French Defense Minister Charles Hernu warned here today that President Reagan's "Star Wars" missile defense could lead to "complicity" between the United States and Soviet Union that would leave Western Europe to cope with the threat of nuclear weapons on its own.
U.S. development of a successful missile defense, Hernu said, could lead the two superpowers into a "complicity" that "would rid them of any rivalry" in the strategic arena. He said this could leave Europe with a less stable situation than it now has under the strategy of mutual assured destruction to deter a nuclear strike.
Hernu's remarks to the Wehrkunde (defense studies) Conference did not reflect the universal view here, but they did dramatize how far the Reagan administration must go to allay fears in Europe about the space-based missile defense it is pursuing under the name Strategic Defense Initiative. The conference is an annual forum of western military experts and NATO officials.
The current two-day meeting is being held under tight security following the slaying by terrorists in a Munich suburb of a leading West German arms industrialist Feb. 1.
Hernu reflected the views of several European defense specialists here when he said that there is "no assurance" that the Strategic Defense Initiative would lead to a world that was "really stable." He apologized in advance for using the word "complicity" but said that was his "personal opinion" and that he had been urged to speak frankly at the conference. "The risks of instability are real" if a missile defense is developed and deployed, he said.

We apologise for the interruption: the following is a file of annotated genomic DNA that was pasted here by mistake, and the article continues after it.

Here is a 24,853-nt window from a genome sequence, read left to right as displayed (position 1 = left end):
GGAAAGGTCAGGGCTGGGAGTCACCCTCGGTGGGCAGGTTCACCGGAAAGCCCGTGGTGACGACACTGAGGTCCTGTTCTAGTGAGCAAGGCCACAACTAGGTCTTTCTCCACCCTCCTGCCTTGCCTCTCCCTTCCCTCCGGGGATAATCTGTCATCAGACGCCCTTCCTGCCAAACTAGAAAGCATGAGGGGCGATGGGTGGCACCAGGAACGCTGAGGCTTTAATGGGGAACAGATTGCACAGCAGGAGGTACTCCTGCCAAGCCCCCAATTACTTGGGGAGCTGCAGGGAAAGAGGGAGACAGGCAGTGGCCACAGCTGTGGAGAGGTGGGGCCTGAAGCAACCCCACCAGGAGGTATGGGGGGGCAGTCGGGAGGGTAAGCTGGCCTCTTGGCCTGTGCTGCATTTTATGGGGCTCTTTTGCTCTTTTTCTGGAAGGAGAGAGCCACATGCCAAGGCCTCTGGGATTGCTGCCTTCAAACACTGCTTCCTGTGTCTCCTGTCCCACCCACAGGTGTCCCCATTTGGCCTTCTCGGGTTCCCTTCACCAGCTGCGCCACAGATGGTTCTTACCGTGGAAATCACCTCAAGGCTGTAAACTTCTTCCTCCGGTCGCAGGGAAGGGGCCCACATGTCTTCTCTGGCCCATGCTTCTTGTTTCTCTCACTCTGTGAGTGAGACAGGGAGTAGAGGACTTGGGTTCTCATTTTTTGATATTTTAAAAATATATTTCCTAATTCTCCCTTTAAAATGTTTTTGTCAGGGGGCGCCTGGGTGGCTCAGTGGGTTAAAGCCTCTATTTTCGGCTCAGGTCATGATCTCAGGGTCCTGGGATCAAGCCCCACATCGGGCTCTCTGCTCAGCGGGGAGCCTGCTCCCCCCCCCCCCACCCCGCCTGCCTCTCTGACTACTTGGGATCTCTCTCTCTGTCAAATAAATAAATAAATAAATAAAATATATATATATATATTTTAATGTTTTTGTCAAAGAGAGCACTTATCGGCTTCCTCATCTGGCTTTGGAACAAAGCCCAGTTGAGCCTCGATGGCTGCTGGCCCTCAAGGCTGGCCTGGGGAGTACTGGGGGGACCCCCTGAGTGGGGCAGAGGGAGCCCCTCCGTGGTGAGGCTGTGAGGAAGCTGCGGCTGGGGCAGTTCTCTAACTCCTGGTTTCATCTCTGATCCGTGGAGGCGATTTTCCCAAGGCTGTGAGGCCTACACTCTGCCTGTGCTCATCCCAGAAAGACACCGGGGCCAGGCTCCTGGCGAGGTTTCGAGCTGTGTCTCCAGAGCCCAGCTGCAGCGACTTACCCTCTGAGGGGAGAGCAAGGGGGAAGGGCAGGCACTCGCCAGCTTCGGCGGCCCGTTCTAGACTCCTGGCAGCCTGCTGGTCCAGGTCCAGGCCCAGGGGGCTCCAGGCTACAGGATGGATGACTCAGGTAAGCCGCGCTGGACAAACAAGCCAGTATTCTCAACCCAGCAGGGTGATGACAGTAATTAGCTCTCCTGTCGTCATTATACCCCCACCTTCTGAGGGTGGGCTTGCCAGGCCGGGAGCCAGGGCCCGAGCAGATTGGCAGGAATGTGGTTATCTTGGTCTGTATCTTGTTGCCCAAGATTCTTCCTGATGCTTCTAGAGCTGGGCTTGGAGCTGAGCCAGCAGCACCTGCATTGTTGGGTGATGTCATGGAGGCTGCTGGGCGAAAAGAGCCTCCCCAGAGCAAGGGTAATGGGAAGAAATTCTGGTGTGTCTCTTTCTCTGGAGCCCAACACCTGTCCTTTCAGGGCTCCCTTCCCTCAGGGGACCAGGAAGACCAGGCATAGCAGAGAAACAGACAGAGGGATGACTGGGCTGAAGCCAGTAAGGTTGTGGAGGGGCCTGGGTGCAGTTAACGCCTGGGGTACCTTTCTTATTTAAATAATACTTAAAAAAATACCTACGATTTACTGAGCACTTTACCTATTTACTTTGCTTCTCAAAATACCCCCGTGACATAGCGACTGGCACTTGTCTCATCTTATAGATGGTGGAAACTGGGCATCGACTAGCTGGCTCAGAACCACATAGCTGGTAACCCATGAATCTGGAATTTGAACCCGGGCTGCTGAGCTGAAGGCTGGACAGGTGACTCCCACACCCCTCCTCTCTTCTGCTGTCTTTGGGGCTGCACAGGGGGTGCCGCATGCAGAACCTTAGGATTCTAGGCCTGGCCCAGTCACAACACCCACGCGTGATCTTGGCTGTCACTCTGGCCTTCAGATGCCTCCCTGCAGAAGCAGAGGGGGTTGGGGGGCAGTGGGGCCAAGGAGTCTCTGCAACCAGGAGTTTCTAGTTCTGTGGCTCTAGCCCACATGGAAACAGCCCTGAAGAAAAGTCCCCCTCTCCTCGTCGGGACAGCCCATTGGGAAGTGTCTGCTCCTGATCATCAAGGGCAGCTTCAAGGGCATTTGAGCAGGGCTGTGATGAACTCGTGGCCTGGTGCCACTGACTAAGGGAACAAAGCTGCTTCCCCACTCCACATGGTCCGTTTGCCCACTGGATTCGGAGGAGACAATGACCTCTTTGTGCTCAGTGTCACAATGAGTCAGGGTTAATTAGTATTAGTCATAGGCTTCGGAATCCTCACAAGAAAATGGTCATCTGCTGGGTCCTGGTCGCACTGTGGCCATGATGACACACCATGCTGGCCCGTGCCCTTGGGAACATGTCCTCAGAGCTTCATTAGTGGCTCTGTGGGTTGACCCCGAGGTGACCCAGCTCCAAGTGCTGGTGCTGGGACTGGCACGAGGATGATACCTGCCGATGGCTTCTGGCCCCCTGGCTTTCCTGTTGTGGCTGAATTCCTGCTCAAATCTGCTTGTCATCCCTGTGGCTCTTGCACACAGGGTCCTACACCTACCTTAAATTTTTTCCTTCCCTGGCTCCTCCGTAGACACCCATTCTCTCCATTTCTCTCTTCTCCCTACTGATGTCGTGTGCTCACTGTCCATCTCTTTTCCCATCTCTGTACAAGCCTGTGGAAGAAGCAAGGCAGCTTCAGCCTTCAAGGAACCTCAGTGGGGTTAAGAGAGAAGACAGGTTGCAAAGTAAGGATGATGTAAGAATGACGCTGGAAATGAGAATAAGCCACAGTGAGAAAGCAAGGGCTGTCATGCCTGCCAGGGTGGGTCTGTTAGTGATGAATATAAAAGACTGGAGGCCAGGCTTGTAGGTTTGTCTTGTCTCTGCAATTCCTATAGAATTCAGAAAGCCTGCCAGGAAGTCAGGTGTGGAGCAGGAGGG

France is especially worried about U.S. plans for weapons in space because they could render its own nuclear deterrent obsolete. French Foreign Minister Roland Dumas expressed his country's concerns in meetings with U.S. officials in Washington last week.
Chancellor Helmut Kohl of West Germany represented the positive European view of the Strategic Defense Initiative by declaring that the current research phase does not violate the 1972 antiballistic missile treaty and "is a powerful incentive" for the Soviets to negotiate arms reductions.
Declaring that "it is still too early" for his government to make "a final assessment of strategic defense," Kohl said that the U.S. objective is to "maintain and ultimately improve strategic stability."
He said that West Germany and other European allies "must not be technologically decoupled" from the space weapons research program.
Defense Secretary Caspar W. Weinberger said in London yesterday and is expected to repeat at this conference Sunday, that he would welcome participation of allied countries in the missile defense effort.
George Keyworth, White House science adviser, told the conference that the space weapons program "will enhance stability" and "can strengthen the alliance by joint dependence on defense."
Robert W. Komer, a deputy defense secretary in the Carter administration, warned that the pursuit of a leakproof missile defense would take money away from vitally needed conventional forces at a time NATO military budgets are being constrained.
John Gilbert, a member of the British Parliament, said that his country's defense efforts were in such dire straits financially that the military budgets would not grow at all in the coming years.